The systematic review and meta-analysis suggested that higher adherence to the Mediterranean diet was associated with a reduced risk of developing MCI and AD, and reduced risk of MCI conversion to AD. High adherence to any of these diets was associated with reduced risk of cognitive decline. For the people who followed the diet most closely, the Mediterranean diet had the greatest impact, with the top one-third of adherents realizing a 54% reduction in the risk of developing AD. The MIND diet was a close second at 53% reduction. Findings from this study suggests the need for further prospective longitudinal studies with longer follow-up and randomized controlled trials to determine whether adherence to the Mediterranean diet could reduce the risk of MCI and AD.

MIND Study was done with a population of retirement homes in Chicago, about 1000K participants evaluated, mostly white older adults. They also investigated potential modifications in the estimated effect of the MIND diet score on cognitive decline by age, sex, education, physical activity, low weight (BMI≤20), obese (BMI≥30), and each of the cardiovascular-related conditions (hypertension, myocardial infarction, stroke, diabetes). However, there was no statistical evidence that the diet effect on the global or individual domain cognitive scores differed by level or presence of any of these risk factors. The primary limitation of the study is that it is observational and thus the findings cannot be interpreted as a cause and effect relation. Furthermore, the findings were based on an old, largely non-Hispanic white study population and cannot be generalized to younger populations or different racial/ethnic groups.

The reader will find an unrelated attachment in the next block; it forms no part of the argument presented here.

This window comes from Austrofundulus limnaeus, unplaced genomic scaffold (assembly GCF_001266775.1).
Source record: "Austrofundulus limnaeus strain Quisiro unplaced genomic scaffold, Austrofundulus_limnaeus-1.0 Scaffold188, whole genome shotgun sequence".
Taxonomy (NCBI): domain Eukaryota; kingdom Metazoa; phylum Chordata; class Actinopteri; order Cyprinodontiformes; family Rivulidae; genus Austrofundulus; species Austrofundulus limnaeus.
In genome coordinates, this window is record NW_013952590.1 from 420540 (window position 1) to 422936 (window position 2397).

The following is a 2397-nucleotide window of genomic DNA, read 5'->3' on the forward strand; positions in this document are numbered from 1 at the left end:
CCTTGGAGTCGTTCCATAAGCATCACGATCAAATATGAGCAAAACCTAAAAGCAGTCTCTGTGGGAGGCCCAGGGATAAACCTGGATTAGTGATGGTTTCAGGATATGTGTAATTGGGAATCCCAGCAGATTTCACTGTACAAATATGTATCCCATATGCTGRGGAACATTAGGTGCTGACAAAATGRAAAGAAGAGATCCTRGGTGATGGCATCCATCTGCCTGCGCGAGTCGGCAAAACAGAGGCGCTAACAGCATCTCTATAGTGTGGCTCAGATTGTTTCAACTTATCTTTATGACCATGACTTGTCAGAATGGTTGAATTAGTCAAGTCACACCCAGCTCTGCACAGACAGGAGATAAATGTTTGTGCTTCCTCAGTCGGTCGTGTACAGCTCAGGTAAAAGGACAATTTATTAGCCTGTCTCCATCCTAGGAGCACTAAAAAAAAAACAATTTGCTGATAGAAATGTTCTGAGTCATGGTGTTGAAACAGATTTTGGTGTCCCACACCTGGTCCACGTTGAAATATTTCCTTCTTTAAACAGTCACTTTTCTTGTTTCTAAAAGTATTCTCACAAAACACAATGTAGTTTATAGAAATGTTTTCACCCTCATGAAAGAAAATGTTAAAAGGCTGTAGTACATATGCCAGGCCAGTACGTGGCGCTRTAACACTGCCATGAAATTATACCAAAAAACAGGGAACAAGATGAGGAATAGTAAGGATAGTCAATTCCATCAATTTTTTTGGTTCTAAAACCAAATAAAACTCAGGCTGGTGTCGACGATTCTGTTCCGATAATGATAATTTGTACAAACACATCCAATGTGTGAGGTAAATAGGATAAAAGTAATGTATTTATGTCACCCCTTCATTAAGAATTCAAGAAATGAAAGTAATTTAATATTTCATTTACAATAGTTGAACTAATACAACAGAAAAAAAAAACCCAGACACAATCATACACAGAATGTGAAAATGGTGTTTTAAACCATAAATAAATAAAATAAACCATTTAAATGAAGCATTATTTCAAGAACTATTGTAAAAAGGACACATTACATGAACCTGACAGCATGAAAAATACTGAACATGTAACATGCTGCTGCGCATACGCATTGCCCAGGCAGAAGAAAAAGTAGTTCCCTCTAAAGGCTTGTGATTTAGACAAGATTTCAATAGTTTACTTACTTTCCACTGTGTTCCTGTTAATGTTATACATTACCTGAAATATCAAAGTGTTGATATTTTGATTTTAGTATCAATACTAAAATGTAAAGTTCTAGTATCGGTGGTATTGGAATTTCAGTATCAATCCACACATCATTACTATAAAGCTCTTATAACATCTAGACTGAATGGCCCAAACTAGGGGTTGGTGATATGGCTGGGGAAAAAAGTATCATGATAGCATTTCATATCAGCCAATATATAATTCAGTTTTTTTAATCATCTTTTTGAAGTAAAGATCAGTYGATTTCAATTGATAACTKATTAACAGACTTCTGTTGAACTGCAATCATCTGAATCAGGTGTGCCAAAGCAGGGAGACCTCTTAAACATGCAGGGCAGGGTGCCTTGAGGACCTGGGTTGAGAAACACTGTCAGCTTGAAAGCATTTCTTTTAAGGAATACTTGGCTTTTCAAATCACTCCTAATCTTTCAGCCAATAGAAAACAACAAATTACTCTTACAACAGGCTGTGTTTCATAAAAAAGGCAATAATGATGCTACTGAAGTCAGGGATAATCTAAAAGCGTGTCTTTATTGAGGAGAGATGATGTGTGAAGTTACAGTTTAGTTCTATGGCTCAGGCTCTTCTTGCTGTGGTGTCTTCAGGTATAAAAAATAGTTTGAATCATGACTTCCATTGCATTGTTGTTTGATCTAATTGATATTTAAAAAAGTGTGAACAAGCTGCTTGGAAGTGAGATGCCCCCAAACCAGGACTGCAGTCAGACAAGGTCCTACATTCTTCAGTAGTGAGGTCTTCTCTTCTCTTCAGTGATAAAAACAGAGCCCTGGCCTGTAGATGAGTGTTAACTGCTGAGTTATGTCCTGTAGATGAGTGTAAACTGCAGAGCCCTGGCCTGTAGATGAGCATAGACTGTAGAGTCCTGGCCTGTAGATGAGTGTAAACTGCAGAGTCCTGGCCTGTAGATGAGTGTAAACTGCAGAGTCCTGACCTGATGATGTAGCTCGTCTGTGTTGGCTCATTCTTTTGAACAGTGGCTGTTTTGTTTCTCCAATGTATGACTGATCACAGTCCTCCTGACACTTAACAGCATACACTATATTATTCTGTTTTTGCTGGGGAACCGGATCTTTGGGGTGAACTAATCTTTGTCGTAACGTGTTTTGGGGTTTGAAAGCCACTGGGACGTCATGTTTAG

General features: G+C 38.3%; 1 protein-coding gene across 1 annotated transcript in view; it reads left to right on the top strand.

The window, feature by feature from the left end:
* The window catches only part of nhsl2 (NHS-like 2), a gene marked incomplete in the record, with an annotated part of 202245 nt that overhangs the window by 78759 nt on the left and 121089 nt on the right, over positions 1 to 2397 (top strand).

Spotlight on Foods for Cognitive Health

9 Foods to Eat
FoodQuantity & ServingsExamples & Tips
Green Leafy VegetablesAt least 1 serving/day